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EAMON FRIEL - The Streets Forget

EAMON FRIEL - The Streets Forget
Thran Records THR1008

It has been nearly six years since I reviewed an album by that fine singer, songwriter, broadcaster, Eamon Friel. Too long, considering how much I enjoyed writing that review in early 2007.

Now the question is, two albums later, has Eamon gone backwards or forwards in terms of the quality of his output? (Oh, that is not fair of me: that CD I reviewed back then – Here Is The River – is one of the top twenty albums I have reviewed since the start of this Millennium.)

But fair or unfair, answer it I will. But don't expect a “yes” or “no” reply.

This new album has subject matter running the gamut. Whether it be the hypnotic opening track All The Fun Of The Fair where he perfectly captures the wonder to a kid of 12 of the travelling funfair coming to town; or the following track which is pure Flaco Jiménez; or the third number which is a lovely piece of whimsy wrapped up in a lullaby; or #4 which is a rousing clarion call - if not to arms exactly, then one designed to get us off our collective bums if we want to build a New Jerusalem – that almost had me wanting to man the barricades; (I won't list all 11 tracks, but you get my drift: there is plenty of variety here in subject matter and musical style.)

And on the subject of the latter, again one salutes the quality musicians that Eamon has surrounded himself with. And the name of multi-instrumentalist Eddie O'Donnell is very much to the fore. A serious talent, methinks.

I was now going to be ever-so-slightly mealy-mouthed and say that I enjoyed this album quite a lot, but had been a little disappointed that there was no King And Queen here. (What's that? Well it was a truly immense song from that 2006 album.)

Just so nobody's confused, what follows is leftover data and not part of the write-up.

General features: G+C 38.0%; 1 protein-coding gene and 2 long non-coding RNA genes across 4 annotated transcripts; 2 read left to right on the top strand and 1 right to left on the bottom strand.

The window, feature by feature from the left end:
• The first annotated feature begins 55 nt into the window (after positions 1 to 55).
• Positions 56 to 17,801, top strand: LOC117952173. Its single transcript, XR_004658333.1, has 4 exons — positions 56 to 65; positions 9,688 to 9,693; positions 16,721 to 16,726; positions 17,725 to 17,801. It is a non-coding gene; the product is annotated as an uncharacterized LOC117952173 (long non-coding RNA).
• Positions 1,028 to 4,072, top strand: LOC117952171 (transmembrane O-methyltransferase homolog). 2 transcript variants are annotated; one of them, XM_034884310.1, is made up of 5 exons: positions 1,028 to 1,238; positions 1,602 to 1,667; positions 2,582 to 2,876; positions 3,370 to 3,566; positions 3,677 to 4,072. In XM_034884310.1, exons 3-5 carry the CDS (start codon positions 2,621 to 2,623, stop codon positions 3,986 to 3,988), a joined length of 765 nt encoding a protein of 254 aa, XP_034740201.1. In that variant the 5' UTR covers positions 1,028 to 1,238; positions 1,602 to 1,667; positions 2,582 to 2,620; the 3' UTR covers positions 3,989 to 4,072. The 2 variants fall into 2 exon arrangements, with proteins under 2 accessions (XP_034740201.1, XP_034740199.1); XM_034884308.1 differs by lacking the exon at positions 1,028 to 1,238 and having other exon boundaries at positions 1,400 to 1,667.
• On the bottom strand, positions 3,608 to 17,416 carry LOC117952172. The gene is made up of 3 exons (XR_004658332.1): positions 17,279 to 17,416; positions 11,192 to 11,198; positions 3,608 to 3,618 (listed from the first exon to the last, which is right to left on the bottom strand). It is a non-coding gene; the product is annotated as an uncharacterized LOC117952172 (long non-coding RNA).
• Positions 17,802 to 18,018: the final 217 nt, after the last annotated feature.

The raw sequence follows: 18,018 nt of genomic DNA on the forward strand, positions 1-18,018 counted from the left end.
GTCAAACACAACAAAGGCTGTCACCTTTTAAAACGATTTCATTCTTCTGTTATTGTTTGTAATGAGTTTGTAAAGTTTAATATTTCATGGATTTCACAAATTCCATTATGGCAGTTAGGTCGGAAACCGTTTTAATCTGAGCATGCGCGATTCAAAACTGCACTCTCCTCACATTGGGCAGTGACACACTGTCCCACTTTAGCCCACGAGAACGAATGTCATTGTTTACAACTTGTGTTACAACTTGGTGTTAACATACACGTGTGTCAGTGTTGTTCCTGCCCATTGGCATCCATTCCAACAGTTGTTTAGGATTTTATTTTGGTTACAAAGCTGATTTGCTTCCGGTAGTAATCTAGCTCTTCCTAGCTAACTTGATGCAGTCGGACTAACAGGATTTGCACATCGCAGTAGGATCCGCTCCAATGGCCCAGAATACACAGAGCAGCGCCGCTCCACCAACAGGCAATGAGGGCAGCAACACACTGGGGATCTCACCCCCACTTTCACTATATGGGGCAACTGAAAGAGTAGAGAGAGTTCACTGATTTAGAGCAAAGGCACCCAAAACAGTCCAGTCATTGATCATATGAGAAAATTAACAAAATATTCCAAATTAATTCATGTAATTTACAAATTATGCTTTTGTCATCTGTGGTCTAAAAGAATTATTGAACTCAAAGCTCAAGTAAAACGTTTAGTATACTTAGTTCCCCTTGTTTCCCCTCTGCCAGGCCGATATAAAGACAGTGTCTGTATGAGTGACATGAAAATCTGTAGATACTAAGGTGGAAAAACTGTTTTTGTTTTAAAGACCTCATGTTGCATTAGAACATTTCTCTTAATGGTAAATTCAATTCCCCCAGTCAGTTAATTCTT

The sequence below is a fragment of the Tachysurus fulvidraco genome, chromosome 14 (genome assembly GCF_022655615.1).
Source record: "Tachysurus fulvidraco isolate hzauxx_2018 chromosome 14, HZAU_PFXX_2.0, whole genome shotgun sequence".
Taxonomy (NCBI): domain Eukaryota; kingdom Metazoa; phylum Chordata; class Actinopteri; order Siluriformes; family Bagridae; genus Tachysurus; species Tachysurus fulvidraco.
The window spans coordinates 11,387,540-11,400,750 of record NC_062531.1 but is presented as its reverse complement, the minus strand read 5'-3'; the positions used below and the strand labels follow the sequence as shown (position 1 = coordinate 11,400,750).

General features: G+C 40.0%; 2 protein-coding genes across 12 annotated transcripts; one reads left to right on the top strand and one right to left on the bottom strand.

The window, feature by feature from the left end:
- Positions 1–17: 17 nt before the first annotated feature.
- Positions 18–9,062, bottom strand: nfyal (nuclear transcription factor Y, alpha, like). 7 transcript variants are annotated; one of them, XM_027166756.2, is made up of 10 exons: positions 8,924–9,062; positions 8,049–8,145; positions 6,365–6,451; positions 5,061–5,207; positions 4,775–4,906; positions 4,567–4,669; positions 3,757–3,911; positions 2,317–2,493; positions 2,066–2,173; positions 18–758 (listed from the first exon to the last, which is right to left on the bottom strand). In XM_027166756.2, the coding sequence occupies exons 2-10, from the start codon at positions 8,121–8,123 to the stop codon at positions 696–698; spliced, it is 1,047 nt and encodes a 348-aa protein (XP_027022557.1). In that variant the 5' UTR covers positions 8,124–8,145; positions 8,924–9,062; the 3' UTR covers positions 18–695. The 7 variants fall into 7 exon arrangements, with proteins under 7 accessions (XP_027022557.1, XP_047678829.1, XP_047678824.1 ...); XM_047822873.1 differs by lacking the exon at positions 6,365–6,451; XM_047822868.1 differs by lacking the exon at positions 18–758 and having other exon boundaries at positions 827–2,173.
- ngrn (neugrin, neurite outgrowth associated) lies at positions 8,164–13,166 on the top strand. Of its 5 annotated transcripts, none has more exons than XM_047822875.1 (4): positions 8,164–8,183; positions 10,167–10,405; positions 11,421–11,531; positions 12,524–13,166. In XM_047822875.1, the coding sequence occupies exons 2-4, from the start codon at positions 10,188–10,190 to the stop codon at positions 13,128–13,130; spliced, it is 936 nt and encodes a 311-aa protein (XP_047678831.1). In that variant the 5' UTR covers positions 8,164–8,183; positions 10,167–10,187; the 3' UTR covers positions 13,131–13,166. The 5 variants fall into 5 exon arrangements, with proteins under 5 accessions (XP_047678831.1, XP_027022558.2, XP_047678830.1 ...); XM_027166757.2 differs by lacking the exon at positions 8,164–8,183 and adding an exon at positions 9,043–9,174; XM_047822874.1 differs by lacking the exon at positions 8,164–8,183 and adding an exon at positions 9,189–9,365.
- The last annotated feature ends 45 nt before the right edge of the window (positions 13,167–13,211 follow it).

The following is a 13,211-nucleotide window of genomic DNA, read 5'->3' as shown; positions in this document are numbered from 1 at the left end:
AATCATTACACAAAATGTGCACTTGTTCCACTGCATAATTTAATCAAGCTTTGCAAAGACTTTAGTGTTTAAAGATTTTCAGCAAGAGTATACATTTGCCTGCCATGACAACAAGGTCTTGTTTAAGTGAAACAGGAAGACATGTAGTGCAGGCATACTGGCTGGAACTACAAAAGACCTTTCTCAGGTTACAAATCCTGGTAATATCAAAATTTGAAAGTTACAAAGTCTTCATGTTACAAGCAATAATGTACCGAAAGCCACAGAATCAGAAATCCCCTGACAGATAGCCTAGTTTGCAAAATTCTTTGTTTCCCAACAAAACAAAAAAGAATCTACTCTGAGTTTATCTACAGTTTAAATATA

And it is true there is nothing here quite its equal. But songs like that come around very rarely, and incidentally it is not what you might think it is: the royal couple were actually mountain peaks, and Friel gloriously imagined them in conversation with each other.

But then I started to muse a bit, and suddenly that word “mountain” provided me with the vital link, and made me zero-in on track #8, Better The Devil You Know. On my second play of the album, I realised this was the standout track by a distance.

In his liner notes, Eamon says, “All this happened on a hill behind Derry called Sheriff's Mountain”. And when I read that, I foolishly imagined myself back in my room in Stroke City's Tower Hotel with its fantastic panoramic view out over the city walls to that splendid urban landscape laid out down in the valley before me, with the Creggan Estate resplendent up on the top of the hillside.

But by the third play, I realised that the “mountain” could be any mountain anywhere, and that the Eamon in the song was both me and you. I believe it will be the one song here that will have real legs.

Will this album sell in shed loads? No, manifestly not. But it is infinitely better than many that will.

Dai Woosnam


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This album was reviewed in Issue 95 of The Living Tradition magazine.